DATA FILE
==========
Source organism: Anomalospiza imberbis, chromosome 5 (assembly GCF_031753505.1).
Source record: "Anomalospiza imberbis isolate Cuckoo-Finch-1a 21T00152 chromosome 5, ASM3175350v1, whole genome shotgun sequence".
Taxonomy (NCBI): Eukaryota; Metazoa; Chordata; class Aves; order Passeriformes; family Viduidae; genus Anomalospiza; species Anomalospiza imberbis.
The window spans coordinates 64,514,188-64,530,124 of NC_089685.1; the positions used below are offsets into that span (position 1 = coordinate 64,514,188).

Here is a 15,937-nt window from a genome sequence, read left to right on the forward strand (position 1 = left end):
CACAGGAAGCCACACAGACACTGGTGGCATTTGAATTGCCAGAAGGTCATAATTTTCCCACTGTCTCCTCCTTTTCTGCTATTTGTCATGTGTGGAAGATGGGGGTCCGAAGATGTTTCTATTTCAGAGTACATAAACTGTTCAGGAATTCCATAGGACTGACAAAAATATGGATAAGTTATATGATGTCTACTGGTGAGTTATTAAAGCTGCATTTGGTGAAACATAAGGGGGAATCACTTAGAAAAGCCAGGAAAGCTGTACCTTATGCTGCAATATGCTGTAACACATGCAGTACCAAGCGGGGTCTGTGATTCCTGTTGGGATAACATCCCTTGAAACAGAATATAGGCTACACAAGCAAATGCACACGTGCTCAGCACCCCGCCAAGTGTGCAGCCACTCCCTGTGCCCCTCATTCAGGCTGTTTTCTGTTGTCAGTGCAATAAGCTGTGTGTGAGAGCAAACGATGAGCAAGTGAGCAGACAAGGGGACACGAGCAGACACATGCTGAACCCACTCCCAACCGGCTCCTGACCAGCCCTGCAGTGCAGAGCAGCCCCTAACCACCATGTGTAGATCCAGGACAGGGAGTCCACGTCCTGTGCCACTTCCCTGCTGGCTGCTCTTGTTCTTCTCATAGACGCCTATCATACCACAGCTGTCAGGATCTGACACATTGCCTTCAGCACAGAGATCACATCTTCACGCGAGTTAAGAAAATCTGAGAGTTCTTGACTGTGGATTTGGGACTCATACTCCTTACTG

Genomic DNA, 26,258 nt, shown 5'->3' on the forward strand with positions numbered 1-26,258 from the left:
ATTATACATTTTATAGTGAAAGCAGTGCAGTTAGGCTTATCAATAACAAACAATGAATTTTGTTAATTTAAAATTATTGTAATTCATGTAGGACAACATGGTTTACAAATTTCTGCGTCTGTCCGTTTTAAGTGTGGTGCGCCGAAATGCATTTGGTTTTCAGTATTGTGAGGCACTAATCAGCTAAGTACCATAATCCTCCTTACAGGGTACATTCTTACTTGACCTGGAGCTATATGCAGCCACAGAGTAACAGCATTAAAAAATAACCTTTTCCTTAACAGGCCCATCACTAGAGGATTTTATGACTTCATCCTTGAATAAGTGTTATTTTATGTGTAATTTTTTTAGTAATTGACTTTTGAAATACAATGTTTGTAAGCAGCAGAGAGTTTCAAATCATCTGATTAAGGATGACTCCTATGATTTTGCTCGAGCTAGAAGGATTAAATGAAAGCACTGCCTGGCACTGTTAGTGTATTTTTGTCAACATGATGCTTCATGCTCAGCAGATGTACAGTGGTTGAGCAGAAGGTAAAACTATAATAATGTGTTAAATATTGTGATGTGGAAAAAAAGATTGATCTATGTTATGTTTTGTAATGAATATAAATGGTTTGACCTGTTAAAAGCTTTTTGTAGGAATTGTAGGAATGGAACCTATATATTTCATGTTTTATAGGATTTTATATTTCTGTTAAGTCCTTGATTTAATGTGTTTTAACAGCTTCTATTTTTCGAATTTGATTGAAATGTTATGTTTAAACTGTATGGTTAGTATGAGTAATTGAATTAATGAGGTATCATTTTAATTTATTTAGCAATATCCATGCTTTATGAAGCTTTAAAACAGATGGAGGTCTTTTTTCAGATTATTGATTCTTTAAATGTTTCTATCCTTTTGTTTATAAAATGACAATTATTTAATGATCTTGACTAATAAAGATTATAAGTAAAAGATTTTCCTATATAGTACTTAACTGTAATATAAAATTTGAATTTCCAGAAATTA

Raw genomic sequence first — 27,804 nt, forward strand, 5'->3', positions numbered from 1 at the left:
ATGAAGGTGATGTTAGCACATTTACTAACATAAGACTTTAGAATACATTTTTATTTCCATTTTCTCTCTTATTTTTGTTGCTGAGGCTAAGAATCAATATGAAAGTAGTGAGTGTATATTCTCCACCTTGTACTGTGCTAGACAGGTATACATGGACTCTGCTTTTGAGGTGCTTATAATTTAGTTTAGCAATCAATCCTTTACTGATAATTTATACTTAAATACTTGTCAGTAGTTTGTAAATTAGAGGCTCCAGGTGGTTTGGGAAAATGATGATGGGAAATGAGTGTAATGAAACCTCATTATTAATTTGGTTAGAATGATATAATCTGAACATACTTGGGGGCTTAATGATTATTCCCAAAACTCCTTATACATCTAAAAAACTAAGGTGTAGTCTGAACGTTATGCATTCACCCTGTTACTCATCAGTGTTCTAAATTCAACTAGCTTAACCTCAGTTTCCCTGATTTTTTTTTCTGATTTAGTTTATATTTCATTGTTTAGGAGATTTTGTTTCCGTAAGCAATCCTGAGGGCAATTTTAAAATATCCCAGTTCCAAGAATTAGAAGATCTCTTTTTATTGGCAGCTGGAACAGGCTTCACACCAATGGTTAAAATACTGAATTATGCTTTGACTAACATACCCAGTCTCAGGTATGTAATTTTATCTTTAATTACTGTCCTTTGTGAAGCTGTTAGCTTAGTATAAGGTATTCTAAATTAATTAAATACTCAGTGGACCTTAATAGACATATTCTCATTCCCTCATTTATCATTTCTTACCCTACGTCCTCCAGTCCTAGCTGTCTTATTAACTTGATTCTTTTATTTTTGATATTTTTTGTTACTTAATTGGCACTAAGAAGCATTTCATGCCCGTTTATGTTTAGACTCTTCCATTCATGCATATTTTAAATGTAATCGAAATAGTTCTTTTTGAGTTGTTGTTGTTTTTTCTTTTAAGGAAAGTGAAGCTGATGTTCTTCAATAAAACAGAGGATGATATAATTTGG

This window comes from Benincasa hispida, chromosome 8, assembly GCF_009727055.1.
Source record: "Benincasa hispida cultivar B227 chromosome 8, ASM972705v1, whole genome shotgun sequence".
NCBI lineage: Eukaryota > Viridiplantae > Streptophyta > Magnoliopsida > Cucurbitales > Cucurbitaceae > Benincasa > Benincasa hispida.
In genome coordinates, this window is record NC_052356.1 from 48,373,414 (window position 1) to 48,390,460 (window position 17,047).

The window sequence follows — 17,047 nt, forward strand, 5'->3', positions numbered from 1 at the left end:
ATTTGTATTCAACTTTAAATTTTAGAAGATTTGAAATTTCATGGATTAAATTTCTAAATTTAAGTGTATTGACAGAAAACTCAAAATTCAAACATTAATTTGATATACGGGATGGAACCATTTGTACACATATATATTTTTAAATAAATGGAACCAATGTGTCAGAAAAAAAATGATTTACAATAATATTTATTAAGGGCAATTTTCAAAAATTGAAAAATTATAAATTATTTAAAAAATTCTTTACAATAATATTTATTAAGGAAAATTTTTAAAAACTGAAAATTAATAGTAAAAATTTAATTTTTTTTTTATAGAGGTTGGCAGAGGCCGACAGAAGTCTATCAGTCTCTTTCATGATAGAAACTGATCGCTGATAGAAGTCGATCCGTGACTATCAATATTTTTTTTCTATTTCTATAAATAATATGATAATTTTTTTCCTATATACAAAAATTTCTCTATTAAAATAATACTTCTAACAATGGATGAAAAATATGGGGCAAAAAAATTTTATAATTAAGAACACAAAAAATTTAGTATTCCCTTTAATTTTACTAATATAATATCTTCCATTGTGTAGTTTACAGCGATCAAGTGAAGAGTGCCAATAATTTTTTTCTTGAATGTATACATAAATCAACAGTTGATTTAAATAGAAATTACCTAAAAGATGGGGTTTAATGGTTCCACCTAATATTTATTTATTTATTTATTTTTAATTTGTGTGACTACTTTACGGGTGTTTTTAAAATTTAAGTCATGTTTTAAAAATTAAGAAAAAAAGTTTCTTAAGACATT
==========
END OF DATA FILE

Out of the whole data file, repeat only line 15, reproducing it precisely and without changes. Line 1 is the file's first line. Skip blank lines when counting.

The window sequence follows — 17,047 nt, forward strand, 5'->3', positions numbered from 1 at the left end: